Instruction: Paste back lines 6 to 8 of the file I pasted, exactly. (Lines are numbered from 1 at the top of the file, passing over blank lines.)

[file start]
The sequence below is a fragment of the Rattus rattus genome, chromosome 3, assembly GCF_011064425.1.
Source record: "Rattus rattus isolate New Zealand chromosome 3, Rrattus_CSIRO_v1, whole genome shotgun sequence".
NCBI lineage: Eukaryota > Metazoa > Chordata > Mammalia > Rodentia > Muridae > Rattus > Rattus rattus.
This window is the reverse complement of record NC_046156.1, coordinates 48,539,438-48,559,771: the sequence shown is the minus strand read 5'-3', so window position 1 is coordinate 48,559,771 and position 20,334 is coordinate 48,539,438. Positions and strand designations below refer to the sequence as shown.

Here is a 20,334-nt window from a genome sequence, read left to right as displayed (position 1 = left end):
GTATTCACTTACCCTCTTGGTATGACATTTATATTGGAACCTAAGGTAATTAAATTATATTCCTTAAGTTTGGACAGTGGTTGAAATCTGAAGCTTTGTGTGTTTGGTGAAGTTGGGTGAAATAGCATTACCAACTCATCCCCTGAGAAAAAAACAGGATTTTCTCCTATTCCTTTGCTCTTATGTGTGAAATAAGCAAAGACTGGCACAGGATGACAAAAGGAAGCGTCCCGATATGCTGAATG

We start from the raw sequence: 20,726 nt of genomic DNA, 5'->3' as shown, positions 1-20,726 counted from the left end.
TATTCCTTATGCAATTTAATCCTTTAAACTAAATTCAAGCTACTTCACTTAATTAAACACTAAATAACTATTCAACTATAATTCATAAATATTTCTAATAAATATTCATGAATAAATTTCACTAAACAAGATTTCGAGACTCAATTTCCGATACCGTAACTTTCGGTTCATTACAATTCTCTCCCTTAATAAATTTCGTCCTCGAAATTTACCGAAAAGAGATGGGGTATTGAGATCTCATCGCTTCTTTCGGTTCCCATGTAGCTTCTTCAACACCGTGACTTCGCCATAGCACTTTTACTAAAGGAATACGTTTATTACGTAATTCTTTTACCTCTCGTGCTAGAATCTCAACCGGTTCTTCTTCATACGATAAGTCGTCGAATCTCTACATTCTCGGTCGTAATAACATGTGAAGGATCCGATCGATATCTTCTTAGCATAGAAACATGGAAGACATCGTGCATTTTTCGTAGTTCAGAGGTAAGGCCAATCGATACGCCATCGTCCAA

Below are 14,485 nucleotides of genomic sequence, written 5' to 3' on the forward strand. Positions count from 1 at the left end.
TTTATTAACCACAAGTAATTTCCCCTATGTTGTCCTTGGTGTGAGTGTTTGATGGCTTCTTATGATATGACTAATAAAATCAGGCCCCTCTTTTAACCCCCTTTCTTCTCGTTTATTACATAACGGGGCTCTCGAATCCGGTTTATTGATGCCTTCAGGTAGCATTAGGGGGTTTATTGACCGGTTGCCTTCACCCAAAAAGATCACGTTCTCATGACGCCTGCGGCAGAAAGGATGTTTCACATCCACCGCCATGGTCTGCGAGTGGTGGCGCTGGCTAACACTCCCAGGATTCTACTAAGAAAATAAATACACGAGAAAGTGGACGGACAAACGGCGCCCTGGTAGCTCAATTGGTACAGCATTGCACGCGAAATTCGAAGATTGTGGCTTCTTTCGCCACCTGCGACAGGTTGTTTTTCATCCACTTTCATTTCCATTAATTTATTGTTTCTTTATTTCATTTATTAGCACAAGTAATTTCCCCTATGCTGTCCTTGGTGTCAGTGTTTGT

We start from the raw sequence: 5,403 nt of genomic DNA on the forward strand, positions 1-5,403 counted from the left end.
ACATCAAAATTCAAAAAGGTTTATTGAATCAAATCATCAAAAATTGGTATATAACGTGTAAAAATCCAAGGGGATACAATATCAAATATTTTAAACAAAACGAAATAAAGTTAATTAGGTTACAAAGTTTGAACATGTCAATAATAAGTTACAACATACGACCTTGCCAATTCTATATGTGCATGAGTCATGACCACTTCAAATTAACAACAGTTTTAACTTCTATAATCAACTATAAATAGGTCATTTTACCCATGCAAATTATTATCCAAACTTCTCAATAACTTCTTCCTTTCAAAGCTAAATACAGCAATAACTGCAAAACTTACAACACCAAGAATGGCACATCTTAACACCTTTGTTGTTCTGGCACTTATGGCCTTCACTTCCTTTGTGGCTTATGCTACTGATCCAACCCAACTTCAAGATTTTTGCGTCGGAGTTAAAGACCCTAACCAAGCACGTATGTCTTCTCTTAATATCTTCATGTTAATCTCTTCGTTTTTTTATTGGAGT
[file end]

GTATTCACTTACCCTCTTGGTATGACATTTATATTGGAACCTAAGGTAATTAAATTATATTCCTTAAGTTTGGACAGTGGTTGAAATCTGAAGCTTTGTGTGTTTGGTGAAGTTGGGTGAAATAGCATTACCAACTCATCCCCTGAGAAAAAAACAGGATTTTCTCCTATTCCTTTGCTCTTATGTGTGAAATAAGCAAAGACTGGCACAGGATGACAAAAGGAAGCGTCCCGATATGCTGAATG

We start from the raw sequence: 20,726 nt of genomic DNA, 5'->3' as shown, positions 1-20,726 counted from the left end.
TATTCCTTATGCAATTTAATCCTTTAAACTAAATTCAAGCTACTTCACTTAATTAAACACTAAATAACTATTCAACTATAATTCATAAATATTTCTAATAAATATTCATGAATAAATTTCACTAAACAAGATTTCGAGACTCAATTTCCGATACCGTAACTTTCGGTTCATTACAATTCTCTCCCTTAATAAATTTCGTCCTCGAAATTTACCGAAAAGAGATGGGGTATTGAGATCTCATCGCTTCTTTCGGTTCCCATGTAGCTTCTTCAACACCGTGACTTCGCCATAGCACTTTTACTAAAGGAATACGTTTATTACGTAATTCTTTTACCTCTCGTGCTAGAATCTCAACCGGTTCTTCTTCATACGATAAGTCGTCGAATCTCTACATTCTCGGTCGTAATAACATGTGAAGGATCCGATCGATATCTTCTTAGCATAGAAACATGGAAGACATCGTGCATTTTTCGTAGTTCAGAGGTAAGGCCAATCGATACGCCATCGTCCAA